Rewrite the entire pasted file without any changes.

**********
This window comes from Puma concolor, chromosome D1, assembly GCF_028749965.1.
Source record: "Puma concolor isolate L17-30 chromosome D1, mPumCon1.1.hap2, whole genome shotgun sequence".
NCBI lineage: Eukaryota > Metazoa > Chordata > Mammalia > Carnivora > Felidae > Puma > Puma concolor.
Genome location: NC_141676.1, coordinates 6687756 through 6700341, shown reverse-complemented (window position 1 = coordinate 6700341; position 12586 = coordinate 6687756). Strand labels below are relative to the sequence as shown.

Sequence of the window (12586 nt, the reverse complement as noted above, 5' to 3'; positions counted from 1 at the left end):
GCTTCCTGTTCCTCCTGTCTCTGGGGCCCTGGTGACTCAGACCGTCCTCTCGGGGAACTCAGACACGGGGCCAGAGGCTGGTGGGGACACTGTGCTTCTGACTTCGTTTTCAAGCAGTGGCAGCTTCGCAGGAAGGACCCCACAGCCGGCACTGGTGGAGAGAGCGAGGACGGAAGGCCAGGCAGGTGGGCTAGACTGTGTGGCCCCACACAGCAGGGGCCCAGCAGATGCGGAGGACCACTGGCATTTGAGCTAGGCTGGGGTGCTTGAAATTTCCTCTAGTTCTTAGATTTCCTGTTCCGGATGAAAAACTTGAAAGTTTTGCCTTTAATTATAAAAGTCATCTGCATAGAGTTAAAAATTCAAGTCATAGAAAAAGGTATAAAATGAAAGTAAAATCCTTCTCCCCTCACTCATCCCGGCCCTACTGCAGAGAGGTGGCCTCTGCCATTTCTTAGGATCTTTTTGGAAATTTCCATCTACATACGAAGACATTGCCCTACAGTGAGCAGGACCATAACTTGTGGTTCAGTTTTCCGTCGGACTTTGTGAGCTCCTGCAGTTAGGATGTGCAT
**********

This window comes from Puma concolor, chromosome D1, assembly GCF_028749965.1.
Source record: "Puma concolor isolate L17-30 chromosome D1, mPumCon1.1.hap2, whole genome shotgun sequence".
NCBI lineage: Eukaryota > Metazoa > Chordata > Mammalia > Carnivora > Felidae > Puma > Puma concolor.
Genome location: NC_141676.1, coordinates 6687756 through 6700341, shown reverse-complemented (window position 1 = coordinate 6700341; position 12586 = coordinate 6687756). Strand labels below are relative to the sequence as shown.

Sequence of the window (12586 nt, the reverse complement as noted above, 5' to 3'; positions counted from 1 at the left end):
GCTTCCTGTTCCTCCTGTCTCTGGGGCCCTGGTGACTCAGACCGTCCTCTCGGGGAACTCAGACACGGGGCCAGAGGCTGGTGGGGACACTGTGCTTCTGACTTCGTTTTCAAGCAGTGGCAGCTTCGCAGGAAGGACCCCACAGCCGGCACTGGTGGAGAGAGCGAGGACGGAAGGCCAGGCAGGTGGGCTAGACTGTGTGGCCCCACACAGCAGGGGCCCAGCAGATGCGGAGGACCACTGGCATTTGAGCTAGGCTGGGGTGCTTGAAATTTCCTCTAGTTCTTAGATTTCCTGTTCCGGATGAAAAACTTGAAAGTTTTGCCTTTAATTATAAAAGTCATCTGCATAGAGTTAAAAATTCAAGTCATAGAAAAAGGTATAAAATGAAAGTAAAATCCTTCTCCCCTCACTCATCCCGGCCCTACTGCAGAGAGGTGGCCTCTGCCATTTCTTAGGATCTTTTTGGAAATTTCCATCTACATACGAAGACATTGCCCTACAGTGAGCAGGACCATAACTTGTGGTTCAGTTTTCCGTCGGACTTTGTGAGCTCCTGCAGTTAGGATGTGCAT